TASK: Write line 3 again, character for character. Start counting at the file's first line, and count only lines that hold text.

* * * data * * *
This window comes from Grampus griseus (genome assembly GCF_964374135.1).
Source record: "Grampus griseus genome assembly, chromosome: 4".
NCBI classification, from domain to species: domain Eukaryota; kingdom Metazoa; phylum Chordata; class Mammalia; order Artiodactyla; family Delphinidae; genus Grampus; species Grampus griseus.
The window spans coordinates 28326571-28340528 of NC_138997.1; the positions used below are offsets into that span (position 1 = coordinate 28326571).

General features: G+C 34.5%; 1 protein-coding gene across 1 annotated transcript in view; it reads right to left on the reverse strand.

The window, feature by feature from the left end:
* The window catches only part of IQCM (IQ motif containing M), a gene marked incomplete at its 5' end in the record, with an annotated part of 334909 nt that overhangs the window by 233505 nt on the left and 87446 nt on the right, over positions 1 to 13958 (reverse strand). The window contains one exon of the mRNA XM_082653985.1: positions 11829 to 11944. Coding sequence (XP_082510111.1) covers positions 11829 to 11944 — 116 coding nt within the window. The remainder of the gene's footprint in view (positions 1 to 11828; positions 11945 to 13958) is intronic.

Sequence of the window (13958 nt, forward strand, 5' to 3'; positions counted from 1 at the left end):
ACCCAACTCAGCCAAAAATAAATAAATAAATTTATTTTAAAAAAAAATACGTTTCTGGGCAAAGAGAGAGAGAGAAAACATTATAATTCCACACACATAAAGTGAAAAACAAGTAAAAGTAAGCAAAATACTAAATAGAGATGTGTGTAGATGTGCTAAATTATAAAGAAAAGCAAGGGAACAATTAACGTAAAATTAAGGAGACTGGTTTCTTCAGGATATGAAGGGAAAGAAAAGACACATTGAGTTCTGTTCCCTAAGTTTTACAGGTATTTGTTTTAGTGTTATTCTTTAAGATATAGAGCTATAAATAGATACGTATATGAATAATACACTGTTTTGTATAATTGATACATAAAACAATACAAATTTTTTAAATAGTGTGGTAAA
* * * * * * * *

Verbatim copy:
NCBI classification, from domain to species: domain Eukaryota; kingdom Metazoa; phylum Chordata; class Mammalia; order Artiodactyla; family Delphinidae; genus Grampus; species Grampus griseus.